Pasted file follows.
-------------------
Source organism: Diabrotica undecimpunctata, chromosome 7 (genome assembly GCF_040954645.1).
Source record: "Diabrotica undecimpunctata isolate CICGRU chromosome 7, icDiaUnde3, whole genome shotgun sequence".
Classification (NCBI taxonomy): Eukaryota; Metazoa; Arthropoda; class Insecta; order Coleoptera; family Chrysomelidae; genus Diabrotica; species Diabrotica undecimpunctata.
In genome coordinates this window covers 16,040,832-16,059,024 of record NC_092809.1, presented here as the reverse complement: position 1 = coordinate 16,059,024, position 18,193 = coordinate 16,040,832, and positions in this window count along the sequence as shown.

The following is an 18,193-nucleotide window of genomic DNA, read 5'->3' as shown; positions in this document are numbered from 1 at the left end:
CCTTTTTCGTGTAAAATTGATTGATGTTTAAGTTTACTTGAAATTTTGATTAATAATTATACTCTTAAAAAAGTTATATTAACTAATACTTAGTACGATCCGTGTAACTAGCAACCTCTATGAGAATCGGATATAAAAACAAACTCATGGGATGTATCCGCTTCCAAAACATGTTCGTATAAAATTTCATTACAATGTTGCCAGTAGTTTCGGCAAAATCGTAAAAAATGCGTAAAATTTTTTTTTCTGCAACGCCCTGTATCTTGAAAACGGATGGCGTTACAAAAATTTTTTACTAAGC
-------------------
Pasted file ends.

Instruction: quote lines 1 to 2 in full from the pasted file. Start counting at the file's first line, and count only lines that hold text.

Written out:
Source organism: Diabrotica undecimpunctata, chromosome 7 (genome assembly GCF_040954645.1).
Source record: "Diabrotica undecimpunctata isolate CICGRU chromosome 7, icDiaUnde3, whole genome shotgun sequence".